Dental unit water samples collected from 60 DUWLs were tested in this research, but the H. pylori DNA was not detected. The prevalence rate of OS (S. oralis) contamination was 1.7%.
The absence of H. pylori and the low prevalence of OS can be attributed both to the effective disinfection of municipal drinking water, to the good functionality of the valves, and to correct maintenance procedure of the dental unit.
The low prevalence of OS DNA could also be related to the kind of dental treatment carried out, that is, the invasiveness and length of the treatment and the kind of hand device used.
The little amount of information on the frequency of recovery of OS by culture from DUWLs demonstrated prevalence values ranging from 0% to 34% [29,34,35,36]; however, this discrepancy could be due to the use of diverse microbiological procedures in the different studies and/or to misclassification of other microorganisms as oral streptococci.
Likewise, in previously published reports the studies that reported H. pylori DNA in 11.4% and 23% of DUWLs [17,18], involved analyses performed without propidium monoazide (PMA) pretreatment, thus without distinguishing between viable and dead bacteria and potentially overestimating the H. pylori amount. PMA is a membrane-impermeant dye that only enters bacterial cells with compromised membranes, where it is then cross-linked to the DNA, thus inhibiting PCR amplification. Our method included a PMA treatment in order to eliminate the background of dead cells.

5. Conclusions

The results of the present investigation show that OS were detected in water from only one dental unit and never in water from tap water, suggesting that OS are not present in the incoming water but are aspirated into DUWs during dental therapy. However, the low concentration of OS suggests that only a small volume of oral fluids is aspired and the risk of exposure of successive patients to the biological fluids is very low. Moreover, the lack of H. pylori DNA in the water samples analyzed, suggest that (i) municipal water is presumably treated with sufficient chlorine levels to inactivate the DNA over time; (ii) the aspiration of oral fluids is limited by anti-retraction valves fitted distally to hand pieces.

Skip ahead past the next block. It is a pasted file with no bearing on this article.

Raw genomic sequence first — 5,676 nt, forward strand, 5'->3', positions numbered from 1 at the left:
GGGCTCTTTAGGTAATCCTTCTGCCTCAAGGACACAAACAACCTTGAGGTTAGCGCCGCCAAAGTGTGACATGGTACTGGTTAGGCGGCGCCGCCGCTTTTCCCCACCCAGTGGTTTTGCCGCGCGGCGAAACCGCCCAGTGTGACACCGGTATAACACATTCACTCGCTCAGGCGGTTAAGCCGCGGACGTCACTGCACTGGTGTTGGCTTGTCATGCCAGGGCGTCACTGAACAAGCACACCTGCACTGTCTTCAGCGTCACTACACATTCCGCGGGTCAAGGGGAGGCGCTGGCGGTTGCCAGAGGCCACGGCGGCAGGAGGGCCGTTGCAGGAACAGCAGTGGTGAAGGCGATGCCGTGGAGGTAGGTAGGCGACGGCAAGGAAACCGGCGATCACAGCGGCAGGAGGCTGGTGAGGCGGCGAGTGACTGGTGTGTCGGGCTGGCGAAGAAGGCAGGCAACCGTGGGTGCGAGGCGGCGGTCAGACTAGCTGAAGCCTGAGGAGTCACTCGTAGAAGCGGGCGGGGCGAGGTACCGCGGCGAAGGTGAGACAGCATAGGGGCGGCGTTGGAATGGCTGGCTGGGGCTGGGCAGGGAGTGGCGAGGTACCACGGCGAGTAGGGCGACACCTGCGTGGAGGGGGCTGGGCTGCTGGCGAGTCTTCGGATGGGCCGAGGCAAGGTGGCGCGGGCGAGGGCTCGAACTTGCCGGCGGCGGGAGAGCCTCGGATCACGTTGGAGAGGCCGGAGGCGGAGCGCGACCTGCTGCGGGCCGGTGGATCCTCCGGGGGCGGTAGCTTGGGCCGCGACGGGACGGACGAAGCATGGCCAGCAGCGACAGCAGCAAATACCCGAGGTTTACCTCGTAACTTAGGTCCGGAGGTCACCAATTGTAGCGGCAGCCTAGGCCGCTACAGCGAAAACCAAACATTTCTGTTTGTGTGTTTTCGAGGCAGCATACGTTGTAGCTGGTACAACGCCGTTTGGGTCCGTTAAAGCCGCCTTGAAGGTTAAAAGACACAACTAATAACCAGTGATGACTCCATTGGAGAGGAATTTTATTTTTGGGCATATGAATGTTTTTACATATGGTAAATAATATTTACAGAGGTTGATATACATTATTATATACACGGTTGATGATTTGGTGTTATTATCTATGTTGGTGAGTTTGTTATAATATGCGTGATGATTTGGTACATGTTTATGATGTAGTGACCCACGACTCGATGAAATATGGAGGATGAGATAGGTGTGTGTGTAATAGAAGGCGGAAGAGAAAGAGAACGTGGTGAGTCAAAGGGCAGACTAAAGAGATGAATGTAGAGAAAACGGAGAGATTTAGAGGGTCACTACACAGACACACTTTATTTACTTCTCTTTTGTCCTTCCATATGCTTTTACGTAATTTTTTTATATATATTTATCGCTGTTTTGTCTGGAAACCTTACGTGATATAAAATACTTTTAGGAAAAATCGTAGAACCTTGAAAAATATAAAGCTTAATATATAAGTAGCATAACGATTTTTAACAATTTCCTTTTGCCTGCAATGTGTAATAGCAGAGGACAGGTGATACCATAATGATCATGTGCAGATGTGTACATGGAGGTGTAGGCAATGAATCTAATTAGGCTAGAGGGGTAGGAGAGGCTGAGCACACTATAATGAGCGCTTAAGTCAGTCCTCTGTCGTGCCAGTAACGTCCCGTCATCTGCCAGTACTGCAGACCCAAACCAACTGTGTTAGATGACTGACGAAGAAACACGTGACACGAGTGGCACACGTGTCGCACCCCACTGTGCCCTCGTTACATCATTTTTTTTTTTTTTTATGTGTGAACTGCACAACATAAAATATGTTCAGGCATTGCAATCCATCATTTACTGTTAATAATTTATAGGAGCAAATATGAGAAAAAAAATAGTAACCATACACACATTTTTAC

In conclusion we would like to say that PMA-qPCR could be a good technique to determine H. pylori viability in environmental samples and to investigate and monitor potential environmental sources of infections such as DUWLs.

Supplementary Materials

The following are available online at, S1: dental chair unit monitoring, S2: Translated questionnaire, risk assessment questionnaire and survey of general dental practice attitude.

Author Contributions

Conceptualization, M.G. and S.D.; Data Curation, S.D.; Investigation, M.G. and S.D.; Methodology, M.G.; Project Administration, S.D.; Supervision, C.M.Z.; Writing—Original Draft, M.G.; Writing—Review & Editing, M.G., C.M.Z. and S.D.


This research received no external funding.


We thank ANDI Torino (National Association of Italian Dentists) for providing access to the water samples from the dental units and American Journal Experts (AJE) for English-language editing.

Conflicts of Interest

All authors declare that they have no conflict of interest.


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Giacomuzzi, M.; Zotti, C.M.; Ditommaso, S. Colonization of Dental Unit Waterlines by Helicobacter pylori: Risk of Exposure in Dental Practices. Int. J. Environ. Res. Public Health 2019, 16, 2981.

AMA Style

Giacomuzzi M, Zotti CM, Ditommaso S. Colonization of Dental Unit Waterlines by Helicobacter pylori: Risk of Exposure in Dental Practices. International Journal of Environmental Research and Public Health. 2019; 16(16):2981.

Chicago/Turabian Style

Giacomuzzi, Monica, Carla M. Zotti, and Savina Ditommaso. 2019. "Colonization of Dental Unit Waterlines by Helicobacter pylori: Risk of Exposure in Dental Practices" International Journal of Environmental Research and Public Health 16, no. 16: 2981.